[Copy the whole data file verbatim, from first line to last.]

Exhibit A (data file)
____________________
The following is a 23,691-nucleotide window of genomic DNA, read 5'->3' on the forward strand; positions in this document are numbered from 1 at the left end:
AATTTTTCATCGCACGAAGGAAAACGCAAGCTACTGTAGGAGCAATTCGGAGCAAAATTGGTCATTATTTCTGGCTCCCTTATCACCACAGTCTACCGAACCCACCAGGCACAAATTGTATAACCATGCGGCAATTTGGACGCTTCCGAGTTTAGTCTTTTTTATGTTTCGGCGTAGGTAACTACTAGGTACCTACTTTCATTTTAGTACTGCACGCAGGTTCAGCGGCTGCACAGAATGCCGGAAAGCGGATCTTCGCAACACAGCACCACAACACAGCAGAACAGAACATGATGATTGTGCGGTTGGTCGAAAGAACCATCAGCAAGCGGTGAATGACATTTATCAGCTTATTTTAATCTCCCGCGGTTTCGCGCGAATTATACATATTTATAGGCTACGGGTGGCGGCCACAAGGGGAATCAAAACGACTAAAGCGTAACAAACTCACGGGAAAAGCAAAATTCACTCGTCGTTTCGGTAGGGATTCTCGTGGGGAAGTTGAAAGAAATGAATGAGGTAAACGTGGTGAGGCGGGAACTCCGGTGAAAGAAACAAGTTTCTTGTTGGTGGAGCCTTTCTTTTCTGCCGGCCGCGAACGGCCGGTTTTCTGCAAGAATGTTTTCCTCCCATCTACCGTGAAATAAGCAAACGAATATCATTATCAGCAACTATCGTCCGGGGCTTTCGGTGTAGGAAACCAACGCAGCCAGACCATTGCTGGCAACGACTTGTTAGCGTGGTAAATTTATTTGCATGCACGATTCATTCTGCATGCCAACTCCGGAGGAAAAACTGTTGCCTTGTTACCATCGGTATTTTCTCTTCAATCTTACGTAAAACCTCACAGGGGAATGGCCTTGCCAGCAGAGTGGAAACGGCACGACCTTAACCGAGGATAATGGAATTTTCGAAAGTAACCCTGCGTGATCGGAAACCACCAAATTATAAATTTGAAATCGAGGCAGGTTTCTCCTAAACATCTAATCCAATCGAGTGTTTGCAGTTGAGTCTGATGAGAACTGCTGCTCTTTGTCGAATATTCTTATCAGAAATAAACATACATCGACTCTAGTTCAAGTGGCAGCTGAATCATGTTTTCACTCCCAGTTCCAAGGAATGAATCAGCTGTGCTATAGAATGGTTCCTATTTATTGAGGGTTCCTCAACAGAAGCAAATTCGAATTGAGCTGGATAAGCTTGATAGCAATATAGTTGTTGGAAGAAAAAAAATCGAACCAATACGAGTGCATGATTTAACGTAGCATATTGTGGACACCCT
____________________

The following is a 23,691-nucleotide window of genomic DNA, read 5'->3' on the forward strand; positions in this document are numbered from 1 at the left end:
AATTTTTCATCGCACGAAGGAAAACGCAAGCTACTGTAGGAGCAATTCGGAGCAAAATTGGTCATTATTTCTGGCTCCCTTATCACCACAGTCTACCGAACCCACCAGGCACAAATTGTATAACCATGCGGCAATTTGGACGCTTCCGAGTTTAGTCTTTTTTATGTTTCGGCGTAGGTAACTACTAGGTACCTACTTTCATTTTAGTACTGCACGCAGGTTCAGCGGCTGCACAGAATGCCGGAAAGCGGATCTTCGCAACACAGCACCACAACACAGCAGAACAGAACATGATGATTGTGCGGTTGGTCGAAAGAACCATCAGCAAGCGGTGAATGACATTTATCAGCTTATTTTAATCTCCCGCGGTTTCGCGCGAATTATACATATTTATAGGCTACGGGTGGCGGCCACAAGGGGAATCAAAACGACTAAAGCGTAACAAACTCACGGGAAAAGCAAAATTCACTCGTCGTTTCGGTAGGGATTCTCGTGGGGAAGTTGAAAGAAATGAATGAGGTAAACGTGGTGAGGCGGGAACTCCGGTGAAAGAAACAAGTTTCTTGTTGGTGGAGCCTTTCTTTTCTGCCGGCCGCGAACGGCCGGTTTTCTGCAAGAATGTTTTCCTCCCATCTACCGTGAAATAAGCAAACGAATATCATTATCAGCAACTATCGTCCGGGGCTTTCGGTGTAGGAAACCAACGCAGCCAGACCATTGCTGGCAACGACTTGTTAGCGTGGTAAATTTATTTGCATGCACGATTCATTCTGCATGCCAACTCCGGAGGAAAAACTGTTGCCTTGTTACCATCGGTATTTTCTCTTCAATCTTACGTAAAACCTCACAGGGGAATGGCCTTGCCAGCAGAGTGGAAACGGCACGACCTTAACCGAGGATAATGGAATTTTCGAAAGTAACCCTGCGTGATCGGAAACCACCAAATTATAAATTTGAAATCGAGGCAGGTTTCTCCTAAACATCTAATCCAATCGAGTGTTTGCAGTTGAGTCTGATGAGAACTGCTGCTCTTTGTCGAATATTCTTATCAGAAATAAACATACATCGACTCTAGTTCAAGTGGCAGCTGAATCATGTTTTCACTCCCAGTTCCAAGGAATGAATCAGCTGTGCTATAGAATGGTTCCTATTTATTGAGGGTTCCTCAACAGAAGCAAATTCGAATTGAGCTGGATAAGCTTGATAGCAATATAGTTGTTGGAAGAAAAAAAATCGAACCAATACGAGTGCATGATTTAACGTAGCATATTGTGGACACCCT